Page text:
We can examine the graduation rate for mentors who have mentored a given number of projects (Fig 3). In this figure, the points give the average graduation probability for mentors who have mentored a given number of projects. The size of the points is the number of mentors who have mentored that number of projects; point size is continuous, though only intervals of 20 are shown in the legend. The lines around each point give the standard error of the mean graduation probability for the mentors who have mentored a given number of projects, giving some sense of the variability around the mean. This figure appears to show multiple trends. At the broadest level, the graduation probability tends to increase as we move left to right, indicating that mentors who have mentored more projects are associated with high graduation rates. This broad trend, however, hides some important variation. Of particular interest, the graduation probability seems to decrease as mentors go from mentoring three to seven projects. As few mentors have mentored more than 10 projects, the standard errors increase at that level, with only single individuals having mentored any more than 15 projects.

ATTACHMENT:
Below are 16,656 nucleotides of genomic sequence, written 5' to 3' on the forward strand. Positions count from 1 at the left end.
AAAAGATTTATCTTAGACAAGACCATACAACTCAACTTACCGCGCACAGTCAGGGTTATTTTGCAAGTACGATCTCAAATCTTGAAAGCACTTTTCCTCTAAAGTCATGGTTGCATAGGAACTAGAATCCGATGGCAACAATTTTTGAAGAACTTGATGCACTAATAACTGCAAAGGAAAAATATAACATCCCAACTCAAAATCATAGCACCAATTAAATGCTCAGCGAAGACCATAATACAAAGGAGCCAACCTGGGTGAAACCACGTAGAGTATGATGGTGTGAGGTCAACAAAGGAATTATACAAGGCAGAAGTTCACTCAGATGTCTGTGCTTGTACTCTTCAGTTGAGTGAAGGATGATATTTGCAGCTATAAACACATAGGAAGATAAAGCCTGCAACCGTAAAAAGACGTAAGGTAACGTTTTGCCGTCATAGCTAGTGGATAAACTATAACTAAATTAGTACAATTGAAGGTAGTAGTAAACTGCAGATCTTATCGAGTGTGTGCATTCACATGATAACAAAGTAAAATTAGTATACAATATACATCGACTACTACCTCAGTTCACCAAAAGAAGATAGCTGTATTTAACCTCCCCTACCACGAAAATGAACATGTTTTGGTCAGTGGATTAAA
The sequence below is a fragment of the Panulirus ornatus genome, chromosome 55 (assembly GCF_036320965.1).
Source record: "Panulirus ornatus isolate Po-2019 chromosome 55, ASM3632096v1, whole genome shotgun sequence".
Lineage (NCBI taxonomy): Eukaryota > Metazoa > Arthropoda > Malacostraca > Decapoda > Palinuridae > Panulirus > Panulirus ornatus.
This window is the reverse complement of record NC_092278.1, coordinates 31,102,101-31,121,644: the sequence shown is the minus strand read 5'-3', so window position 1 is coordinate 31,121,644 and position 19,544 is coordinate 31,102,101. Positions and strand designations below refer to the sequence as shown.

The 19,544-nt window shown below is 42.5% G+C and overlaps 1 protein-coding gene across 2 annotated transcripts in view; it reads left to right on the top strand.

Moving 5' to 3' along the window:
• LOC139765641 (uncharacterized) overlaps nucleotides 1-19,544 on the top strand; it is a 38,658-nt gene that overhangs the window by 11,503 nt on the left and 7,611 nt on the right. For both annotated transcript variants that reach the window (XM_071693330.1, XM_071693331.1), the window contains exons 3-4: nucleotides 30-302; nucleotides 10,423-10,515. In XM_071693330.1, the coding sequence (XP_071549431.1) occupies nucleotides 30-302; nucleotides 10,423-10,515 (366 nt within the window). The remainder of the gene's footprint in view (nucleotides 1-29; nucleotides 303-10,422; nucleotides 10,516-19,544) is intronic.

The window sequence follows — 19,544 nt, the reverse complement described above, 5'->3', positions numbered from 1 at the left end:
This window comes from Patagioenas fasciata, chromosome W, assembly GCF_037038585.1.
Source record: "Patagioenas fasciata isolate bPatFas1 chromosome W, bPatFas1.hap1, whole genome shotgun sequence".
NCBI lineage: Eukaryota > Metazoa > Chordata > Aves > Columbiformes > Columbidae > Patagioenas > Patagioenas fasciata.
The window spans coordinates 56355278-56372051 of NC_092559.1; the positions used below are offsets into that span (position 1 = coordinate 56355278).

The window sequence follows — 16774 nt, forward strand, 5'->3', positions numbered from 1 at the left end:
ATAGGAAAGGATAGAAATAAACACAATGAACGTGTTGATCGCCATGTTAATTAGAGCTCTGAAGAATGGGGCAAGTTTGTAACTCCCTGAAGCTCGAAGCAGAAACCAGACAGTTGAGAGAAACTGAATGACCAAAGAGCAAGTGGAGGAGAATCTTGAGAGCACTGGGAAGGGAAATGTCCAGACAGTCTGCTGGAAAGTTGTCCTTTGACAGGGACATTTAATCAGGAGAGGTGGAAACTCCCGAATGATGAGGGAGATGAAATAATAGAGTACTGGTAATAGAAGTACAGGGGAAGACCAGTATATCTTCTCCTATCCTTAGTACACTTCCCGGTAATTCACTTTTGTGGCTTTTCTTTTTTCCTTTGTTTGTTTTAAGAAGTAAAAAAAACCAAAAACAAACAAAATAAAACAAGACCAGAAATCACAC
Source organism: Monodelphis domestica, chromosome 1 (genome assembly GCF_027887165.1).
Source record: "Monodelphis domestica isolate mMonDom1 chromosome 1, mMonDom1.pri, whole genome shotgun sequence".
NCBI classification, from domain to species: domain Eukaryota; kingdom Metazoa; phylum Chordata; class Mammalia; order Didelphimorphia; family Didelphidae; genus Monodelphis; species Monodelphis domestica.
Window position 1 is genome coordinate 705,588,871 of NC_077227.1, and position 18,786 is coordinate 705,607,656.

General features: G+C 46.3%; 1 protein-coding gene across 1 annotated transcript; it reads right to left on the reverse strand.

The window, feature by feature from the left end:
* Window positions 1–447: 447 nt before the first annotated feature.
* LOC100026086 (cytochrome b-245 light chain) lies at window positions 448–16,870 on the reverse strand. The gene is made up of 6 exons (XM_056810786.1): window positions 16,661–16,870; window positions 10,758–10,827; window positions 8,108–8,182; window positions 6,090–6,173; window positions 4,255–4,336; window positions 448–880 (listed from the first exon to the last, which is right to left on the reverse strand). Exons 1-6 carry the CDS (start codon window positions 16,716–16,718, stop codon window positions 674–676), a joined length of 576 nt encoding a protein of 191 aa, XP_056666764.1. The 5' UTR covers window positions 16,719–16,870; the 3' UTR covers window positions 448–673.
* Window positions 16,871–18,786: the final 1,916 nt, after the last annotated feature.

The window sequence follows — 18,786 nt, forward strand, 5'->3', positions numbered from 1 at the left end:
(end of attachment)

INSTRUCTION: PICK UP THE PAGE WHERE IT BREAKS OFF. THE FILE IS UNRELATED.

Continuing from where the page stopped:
Fig 3. Average graduation rate for mentors who have mentored a given number of projects.